Scientific research is invaluable in society, but it’s also incredibly expensive. Over the past several years, research universities have seen slashes to their access to federal grant money, even though surveys have suggested that 7 out of 10 American adults believe that funding scientific research studies will ultimately pay off in the long-run. So, where does this leave our scientific community?


The most predictable career path for someone who has an advanced degree in science would be to work at a research lab or university, performing experiments, analyzing data, and drawing conclusions from the results of the tests. While this is undoubtedly the career goal of many scientists, cuts to federal research budgets and an insecure job market have many scientists moving toward the more nontraditional role of sales and marketing.


While this transition may seem unnatural, these scientific professionals, specifically in the life sciences and chemistry disciplines, are more than capable of taking on a sales role and excelling. Those who have career experience in academia will likely have spent time teaching others or training new staff. Their years before academia, while working toward their education or working at a part-time job in retail, all help prepare them for a possible role in sales.


As the sales industry becomes more sophisticated due to ever-changing technological advances and the need for a knowledgeable sales manager increases, these former scientists could take on their new roles and shine because they already have a high baseline of knowledge about products used in life sciences.


Where academia relies on grants and funding, sales industry jobs’ availability is dependent upon the success of the company. A life scientist can increase awareness of life science products and show their mastery of the industry to their prospective clients. Universities across the country are beginning to recognize this shift that some science professionals are making and have added curriculum to facilitate this transition. North Carolina State University’s Graduate School will introduce their program called Accelerate to Industry program next summer that will help those with advanced degrees to translate their knowledge into industry success.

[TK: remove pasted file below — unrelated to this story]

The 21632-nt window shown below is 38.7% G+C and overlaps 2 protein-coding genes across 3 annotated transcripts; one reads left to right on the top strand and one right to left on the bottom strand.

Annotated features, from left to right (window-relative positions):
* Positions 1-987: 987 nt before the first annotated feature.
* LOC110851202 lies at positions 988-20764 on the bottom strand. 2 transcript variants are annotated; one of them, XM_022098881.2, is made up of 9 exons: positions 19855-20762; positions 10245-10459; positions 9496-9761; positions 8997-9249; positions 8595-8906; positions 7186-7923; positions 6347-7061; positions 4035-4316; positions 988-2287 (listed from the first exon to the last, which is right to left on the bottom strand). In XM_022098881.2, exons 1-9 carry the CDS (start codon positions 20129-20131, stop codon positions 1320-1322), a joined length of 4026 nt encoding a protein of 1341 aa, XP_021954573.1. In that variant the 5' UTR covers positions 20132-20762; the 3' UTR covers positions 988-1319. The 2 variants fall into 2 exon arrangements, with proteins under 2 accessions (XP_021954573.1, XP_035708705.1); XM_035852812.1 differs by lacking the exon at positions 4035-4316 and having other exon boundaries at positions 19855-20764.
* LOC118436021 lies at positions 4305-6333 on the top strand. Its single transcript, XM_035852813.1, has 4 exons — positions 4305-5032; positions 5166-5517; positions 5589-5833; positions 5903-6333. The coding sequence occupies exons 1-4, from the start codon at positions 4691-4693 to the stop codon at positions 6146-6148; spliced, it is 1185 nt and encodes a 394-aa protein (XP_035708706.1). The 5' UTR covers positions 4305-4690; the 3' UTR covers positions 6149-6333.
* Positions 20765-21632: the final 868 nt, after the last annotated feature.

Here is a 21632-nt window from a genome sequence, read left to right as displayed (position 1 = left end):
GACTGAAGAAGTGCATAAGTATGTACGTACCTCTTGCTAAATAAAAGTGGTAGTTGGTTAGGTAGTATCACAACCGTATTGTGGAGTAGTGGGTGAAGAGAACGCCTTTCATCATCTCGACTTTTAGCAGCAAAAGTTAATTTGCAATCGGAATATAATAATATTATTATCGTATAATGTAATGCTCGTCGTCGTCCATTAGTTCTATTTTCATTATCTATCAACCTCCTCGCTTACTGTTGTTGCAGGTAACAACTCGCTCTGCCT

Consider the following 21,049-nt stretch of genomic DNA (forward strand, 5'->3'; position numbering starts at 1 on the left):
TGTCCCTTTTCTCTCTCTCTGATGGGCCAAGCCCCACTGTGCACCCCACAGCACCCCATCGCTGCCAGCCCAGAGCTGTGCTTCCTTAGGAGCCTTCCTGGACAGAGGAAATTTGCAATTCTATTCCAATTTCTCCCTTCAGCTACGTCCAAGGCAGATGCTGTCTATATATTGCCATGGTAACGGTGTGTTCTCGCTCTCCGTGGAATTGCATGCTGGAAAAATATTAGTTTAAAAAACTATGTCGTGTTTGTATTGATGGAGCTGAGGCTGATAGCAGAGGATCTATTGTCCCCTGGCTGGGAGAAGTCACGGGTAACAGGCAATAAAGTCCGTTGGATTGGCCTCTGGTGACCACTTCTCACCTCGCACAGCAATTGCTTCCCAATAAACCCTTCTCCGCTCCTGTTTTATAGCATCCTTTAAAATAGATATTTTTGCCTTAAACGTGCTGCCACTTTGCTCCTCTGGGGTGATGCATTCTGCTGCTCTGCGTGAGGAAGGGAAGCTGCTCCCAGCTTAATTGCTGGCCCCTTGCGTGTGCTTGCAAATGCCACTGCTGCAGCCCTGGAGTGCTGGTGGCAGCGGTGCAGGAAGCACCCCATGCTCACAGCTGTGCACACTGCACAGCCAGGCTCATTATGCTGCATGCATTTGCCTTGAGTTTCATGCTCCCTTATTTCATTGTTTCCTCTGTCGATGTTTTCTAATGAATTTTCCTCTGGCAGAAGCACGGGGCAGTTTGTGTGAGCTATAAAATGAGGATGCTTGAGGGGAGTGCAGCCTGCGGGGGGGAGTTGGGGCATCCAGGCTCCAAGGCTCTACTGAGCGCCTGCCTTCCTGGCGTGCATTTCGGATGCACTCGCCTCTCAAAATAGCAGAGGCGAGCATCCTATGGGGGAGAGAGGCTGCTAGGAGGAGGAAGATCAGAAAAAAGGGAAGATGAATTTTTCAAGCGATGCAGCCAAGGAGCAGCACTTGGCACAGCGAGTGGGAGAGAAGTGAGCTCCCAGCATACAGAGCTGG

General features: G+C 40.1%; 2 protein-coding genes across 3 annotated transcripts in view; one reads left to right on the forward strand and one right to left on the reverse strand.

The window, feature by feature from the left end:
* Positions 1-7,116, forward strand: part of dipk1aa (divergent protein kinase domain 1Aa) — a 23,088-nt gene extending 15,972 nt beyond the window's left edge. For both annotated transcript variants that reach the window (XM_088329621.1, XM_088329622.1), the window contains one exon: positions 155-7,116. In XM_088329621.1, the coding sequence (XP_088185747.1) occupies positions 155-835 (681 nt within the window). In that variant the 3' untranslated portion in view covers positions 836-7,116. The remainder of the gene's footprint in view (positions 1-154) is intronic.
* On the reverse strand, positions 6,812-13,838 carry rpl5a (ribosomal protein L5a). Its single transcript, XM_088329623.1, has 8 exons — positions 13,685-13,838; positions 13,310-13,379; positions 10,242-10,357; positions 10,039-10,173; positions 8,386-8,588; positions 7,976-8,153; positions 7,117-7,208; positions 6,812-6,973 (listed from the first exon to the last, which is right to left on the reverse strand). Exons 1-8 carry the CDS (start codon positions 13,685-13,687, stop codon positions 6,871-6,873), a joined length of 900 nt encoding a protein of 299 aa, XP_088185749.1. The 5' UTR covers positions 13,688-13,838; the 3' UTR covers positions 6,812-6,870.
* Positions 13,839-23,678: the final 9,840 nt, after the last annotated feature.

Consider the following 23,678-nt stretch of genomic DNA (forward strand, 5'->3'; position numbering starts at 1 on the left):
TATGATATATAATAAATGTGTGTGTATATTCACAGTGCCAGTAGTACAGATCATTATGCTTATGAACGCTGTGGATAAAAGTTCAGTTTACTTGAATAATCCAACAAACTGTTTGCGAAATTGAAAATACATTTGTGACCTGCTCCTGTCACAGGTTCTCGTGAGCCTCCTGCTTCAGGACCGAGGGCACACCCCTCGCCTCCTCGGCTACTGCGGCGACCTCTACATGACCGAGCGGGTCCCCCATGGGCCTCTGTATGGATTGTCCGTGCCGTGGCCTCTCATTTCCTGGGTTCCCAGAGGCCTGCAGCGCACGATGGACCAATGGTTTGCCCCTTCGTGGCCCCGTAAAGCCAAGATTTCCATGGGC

Changing careers from academia to sales and marketing require the scientist to shift gears on their resume to show their capabilities but also their personality. Working in sales is all about connecting with people on a personal level, whereas in scientific fields, knowledge and experience always take precedence. Social and communication skills are the backbone of the position, and hiring managers are more interested in seeing hobbies and other interests outside of an applicant’s career. Once in an interview, making a personal connection to the hiring manager and showing off a great personality is imperative.


For scientists looking to change careers and move into a sales role, they need to be able to take an inventory of their experience and knowledge in life science products and pursue the companies that are in line with their expertise.